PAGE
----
Storm Watching

wild pacific trail safe storm watching

Storm watching from the Wild Pacific Trail

storm watching

March 2011, people get very wet but escape injury when unusually large waves strike Ucluelet's lighthouse during hurricane force storm surges. Trails and beaches had to be closed.

Copyright B. Schramm

Boating not advised!

Escape to the ever-green coastal rainforest of the Pacific Rim this winter! If your timing is good you may witness a wild Pacific storm.  Nothing is more exhilarating than the fury of the wind, rain and waves during a “sou’wester”. The raw power of nature has become a fascinating draw for visitors and locals alike when the pressure drops and the winds howl into a gale force exceeding 70km an hour. 3 - 4 metre high waves pound the beaches and shake the headlands sending frothy sea spray high into the air. The Long Beach region gets over 4 meters of rain a year, the majority of which falls with great intensity during these winter storms. The biggest waves are often seen after the winds abate.

Copyright B. Schramm

Kwisitis Visitor Centre, in Pacific Rim National Park, offers a safe view and shelter from the rain.


Waves can be high any time of year, but are most common from November to April. Trails such as the Wild Pacific Trail in Ucluelet, the Kwisitis Centre in Pacific Rim National Park, and coastal resorts/restaurants offer safe viewing points. STAY ON THE TRAILS waves are faster and stronger than any mortal! Bare rocks along the coastline are swept clean of plants by the powerful surf. It is not safe to walk on the rocks or on beaches during storms, even on calm days waves can surprise you. Waves break more dramatically on rocky headlands or reefs. SAFE viewing spots are the Ucluelet lighthouse and countless coastal over-looks along the trail. The trail will be closed in extreme winds due to risk of trees falling. Ocean-front resorts and restaurants also offer cozy viewing no matter how wild the storms may grow.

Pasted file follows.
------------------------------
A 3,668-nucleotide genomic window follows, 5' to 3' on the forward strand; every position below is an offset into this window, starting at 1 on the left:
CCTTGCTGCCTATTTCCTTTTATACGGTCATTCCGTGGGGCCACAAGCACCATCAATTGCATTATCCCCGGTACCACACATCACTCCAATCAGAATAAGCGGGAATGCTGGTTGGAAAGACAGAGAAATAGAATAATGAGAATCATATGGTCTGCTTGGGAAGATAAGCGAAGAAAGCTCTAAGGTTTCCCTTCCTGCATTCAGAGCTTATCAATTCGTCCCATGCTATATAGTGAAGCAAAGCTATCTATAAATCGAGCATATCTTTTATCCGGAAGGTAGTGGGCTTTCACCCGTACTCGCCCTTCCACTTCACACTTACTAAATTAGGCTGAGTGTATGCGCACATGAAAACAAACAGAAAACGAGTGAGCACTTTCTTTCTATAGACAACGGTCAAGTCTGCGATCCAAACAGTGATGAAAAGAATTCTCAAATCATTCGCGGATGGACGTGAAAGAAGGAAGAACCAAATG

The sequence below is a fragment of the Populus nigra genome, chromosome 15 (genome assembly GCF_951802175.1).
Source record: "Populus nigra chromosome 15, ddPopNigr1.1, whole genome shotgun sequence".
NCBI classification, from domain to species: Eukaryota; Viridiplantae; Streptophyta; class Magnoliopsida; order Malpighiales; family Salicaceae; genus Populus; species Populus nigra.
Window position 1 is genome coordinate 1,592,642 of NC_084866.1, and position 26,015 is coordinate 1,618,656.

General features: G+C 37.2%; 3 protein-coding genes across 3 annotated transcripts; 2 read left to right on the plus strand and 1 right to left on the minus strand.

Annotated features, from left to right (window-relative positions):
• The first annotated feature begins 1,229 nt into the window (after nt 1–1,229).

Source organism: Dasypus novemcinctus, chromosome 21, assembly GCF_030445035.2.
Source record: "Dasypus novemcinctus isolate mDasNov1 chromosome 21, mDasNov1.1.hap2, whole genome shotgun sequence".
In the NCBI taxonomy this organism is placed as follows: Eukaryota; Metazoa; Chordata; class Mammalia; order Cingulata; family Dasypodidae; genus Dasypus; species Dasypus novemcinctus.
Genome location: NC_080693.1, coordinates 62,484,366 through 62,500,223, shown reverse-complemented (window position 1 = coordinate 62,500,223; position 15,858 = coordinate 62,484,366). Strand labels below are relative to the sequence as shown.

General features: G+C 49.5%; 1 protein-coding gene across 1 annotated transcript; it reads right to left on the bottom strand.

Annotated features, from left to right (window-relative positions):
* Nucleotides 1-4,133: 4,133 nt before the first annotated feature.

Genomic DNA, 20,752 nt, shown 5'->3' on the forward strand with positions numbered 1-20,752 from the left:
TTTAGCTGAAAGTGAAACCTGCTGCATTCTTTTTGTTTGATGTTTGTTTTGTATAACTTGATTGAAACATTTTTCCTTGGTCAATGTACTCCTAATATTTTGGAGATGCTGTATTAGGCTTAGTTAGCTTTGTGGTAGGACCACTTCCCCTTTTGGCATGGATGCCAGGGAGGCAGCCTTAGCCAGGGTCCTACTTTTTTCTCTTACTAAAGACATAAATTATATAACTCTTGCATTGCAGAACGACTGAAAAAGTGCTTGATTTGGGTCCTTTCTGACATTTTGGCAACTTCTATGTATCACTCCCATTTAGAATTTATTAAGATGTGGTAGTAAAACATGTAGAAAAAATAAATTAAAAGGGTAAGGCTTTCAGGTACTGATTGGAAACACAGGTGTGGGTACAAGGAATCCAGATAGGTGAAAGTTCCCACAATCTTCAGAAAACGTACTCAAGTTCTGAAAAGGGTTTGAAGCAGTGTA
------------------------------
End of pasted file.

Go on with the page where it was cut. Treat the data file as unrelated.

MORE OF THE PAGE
Copyright B. Schramm

Waves break more dramatically on rocky headlands or reefs.

Avoid beaches and rocks at this time, waves are faster and stronger than any mortal!

If storm watching (or surfing) is your objective, this Wave Model Website will predict the height of waves up to a week in advance.

Snow, weather and travel conditions

Mild temperatures can be expected year-round. It is very unusual to experience extreme cold or snow on the coastline, but snow is common inland, especially on the mountains.

Highway 4 crosses a scenic mountain pass that can become slippery during heavy snow. Check this web cam for current road conditions. Good winter tires or chains are required during winter months.

Estimated times depending on road conditions. Distances are short, but the road through mountains should be enjoyed slowly.

Driving times to Tofino-Ucluelet junction.

  • Vancouver (5 hours from ferry terminal)
  • Victoria (4.5 to 5 hours)
  • Nanaimo (2.5 to 3 hours)
  • Port Alberni (1.5 hours)
  • Comox (3 hours)
  • Seattle (8 hours)

FERRY Service to Vancouver Island:

FLIGHTS via Orca Airlines
to Tofino-Ucluelet Long Beach Airport

  • To/from Vancouver (1 hour)
  • To/from Victoria (45 minutes)
  • Float plane service to Nanaimo, Bamfield & Victoria

RENT A CAR (Long Beach Airport)

TAXI: 250.725.3333

BUS Service (via Tofino Bus)

  • To/from Vancouver (7.5 hours)
  • To/from Victoria (6.5 hours)
  • To/from Nanaimo (3.5 hours)


CLICK HERE for more information on travel to the west coast.


Current Tofino Forecast
Includes current radar image

Coastal weather patterns can change very rapidly on the Wild West Coast, usually to dramatic effect.
Even in the rain the charms of rainforests and coastal vistas are a memorable experience.

Current and forecasted: Wave and Surf Conditions   •Current Tide Tables


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